United States District Court, E.D. California
SECOND SCREENING ORDER DISMISSING ACTION, WITH PREJUDICE, FOR FAILURE TO STATE A CLAIM UNDER SECTION 1983 (Doc. 9)
SHEILA K. OBERTO, Magistrate Judge.
Second Screening Order
Plaintiff Archie Cranford, a civil detainee proceeding pro se and in forma pauperis, filed this civil rights action pursuant to 42 U.S.C. § 1983 on July 10, 2014. On March 17, 2015, the Court dismissed Plaintiff's complaint, with leave to amend, for failure to state a claim. 28 U.S.C. § 1915(e)(2)(B)(ii). On March 27, 2015, Plaintiff filed an amended complaint.
II. Screening Requirement and Standard
The Court is required to screen Plaintiff's complaint and dismiss the case, in whole or in part, if the Court determines it fails to state a claim upon which relief may be granted. 28 U.S.C. § 1915(e)(2)(B)(ii). A complaint must contain "a short and plain statement of the claim showing that the pleader is entitled to relief...." Fed.R.Civ.P. 8(a)(2). Detailed factual allegations are not required, but "[t]hreadbare recitals of the elements of a cause of action, supported by mere conclusory statements, do not suffice, " Ashcroft v. Iqbal, 556 U.S. 662, 678, 129 S.Ct. 1937 (2009) (citing Bell Atlantic Corp. v. Twombly, 550 U.S. 544, 555, 127 S.Ct. 1955 (2007)), and courts "are not required to indulge unwarranted inferences, " Doe I v. Wal-Mart Stores, Inc., 572 F.3d 677, 681 (9th Cir. 2009) (internal quotation marks and citation omitted). While factual allegations are accepted as true, legal conclusions are not. Iqbal, 556 U.S. at 678.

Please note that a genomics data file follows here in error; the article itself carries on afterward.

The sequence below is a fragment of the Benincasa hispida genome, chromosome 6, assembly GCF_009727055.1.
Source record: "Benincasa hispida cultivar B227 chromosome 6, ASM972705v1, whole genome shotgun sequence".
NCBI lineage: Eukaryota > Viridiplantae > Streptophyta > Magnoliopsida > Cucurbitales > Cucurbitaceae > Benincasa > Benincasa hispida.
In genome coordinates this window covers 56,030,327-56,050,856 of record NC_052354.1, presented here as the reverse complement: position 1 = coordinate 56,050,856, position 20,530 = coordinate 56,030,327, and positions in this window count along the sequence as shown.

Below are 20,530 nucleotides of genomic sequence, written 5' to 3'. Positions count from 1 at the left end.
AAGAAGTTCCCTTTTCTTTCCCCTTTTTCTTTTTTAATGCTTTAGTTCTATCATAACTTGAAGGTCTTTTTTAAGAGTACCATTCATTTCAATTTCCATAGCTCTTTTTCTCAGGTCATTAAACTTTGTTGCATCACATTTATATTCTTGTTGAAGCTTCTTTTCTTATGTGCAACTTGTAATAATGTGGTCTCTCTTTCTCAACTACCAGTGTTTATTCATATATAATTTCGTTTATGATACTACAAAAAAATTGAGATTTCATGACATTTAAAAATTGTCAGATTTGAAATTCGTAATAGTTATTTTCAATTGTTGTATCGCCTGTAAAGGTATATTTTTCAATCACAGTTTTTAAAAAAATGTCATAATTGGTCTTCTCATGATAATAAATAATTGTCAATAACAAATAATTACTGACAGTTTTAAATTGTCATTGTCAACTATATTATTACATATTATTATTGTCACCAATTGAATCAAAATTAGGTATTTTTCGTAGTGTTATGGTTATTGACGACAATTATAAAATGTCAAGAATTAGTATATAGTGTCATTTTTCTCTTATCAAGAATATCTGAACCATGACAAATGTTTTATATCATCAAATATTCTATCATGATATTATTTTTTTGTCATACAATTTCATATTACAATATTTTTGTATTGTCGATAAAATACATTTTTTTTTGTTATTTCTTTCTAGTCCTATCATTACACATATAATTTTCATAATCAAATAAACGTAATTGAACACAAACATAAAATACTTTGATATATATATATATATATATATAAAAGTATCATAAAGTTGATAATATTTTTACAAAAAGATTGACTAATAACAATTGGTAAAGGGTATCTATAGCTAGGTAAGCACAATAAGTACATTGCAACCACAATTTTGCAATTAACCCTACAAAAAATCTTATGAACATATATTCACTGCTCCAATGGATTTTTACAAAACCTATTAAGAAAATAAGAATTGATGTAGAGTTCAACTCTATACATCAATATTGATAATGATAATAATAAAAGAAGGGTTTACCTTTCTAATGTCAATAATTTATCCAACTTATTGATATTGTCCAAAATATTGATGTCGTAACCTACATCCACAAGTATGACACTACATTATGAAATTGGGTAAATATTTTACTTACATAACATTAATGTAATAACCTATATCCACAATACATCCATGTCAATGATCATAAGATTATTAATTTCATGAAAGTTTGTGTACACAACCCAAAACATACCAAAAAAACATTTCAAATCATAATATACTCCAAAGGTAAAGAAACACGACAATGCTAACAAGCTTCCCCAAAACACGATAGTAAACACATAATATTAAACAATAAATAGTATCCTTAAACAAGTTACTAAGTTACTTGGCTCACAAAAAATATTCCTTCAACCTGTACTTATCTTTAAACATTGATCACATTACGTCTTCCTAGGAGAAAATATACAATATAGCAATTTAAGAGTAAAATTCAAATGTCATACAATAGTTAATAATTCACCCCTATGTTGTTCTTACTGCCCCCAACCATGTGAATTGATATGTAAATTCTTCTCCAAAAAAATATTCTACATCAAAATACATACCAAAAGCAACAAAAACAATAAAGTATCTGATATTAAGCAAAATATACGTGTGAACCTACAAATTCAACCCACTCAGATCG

Pro se litigants are entitled to have their pleadings liberally construed and to have any doubt resolved in their favor, Wilhelm v. Rotman, 680 F.3d 1113, 1121-23 (9th Cir. 2012); Hebbe v. Pliler, 627 F.3d 338, 342 (9th Cir. 2010), but Plaintiff's claims must be facially plausible to survive screening, which requires sufficient factual detail to allow the Court to reasonably infer that each named defendant is liable for the misconduct alleged, Iqbal, 556 U.S. at 678 (quotation marks omitted); Moss v. U.S. Secret Service, 572 F.3d 962, 969 (9th Cir. 2009). The sheer possibility that a defendant acted unlawfully is not sufficient, and mere consistency with liability falls short of satisfying the plausibility standard. Iqbal, 556 U.S. at 678 (quotation marks omitted); Moss, 572 F.3d at 969.
Plaintiff is a civil detainee at Coalinga State Hospital in Coalinga, California, and he brings this action against Ruth Muthima, apparently for failing to protect him from physical harm. Section 1983 provides a cause of action for the violation of Plaintiff's constitutional or other federal rights by persons acting under color of state law. Nurre v. Whitehead, 580 F.3d 1087, 1092 (9th Cir 2009); Long v. County of Los Angeles, 442 F.3d 1178, 1185 (9th Cir. 2006); Jones v. Williams, 297 F.3d 930, 934 (9th Cir. 2002). Liability may not be imposed under a theory of respondeat superior, and some causal connection between the conduct of each named defendant and the violation at issue must exist. Iqbal, 556 U.S. at 676-77; Lemire v. California Dep't of Corr. and Rehab., 726 F.3d 1062, 1074-75 (9th Cir. 2013); Lacey v. Maricopa County, 693 F.3d 896, 915-16 (9th Cir. 2012) (en banc); Starr v. Baca, 652 F.3d 1202, 1205-08 (9th Cir. 2011), cert. denied, 132 S.Ct. 2101 (2012).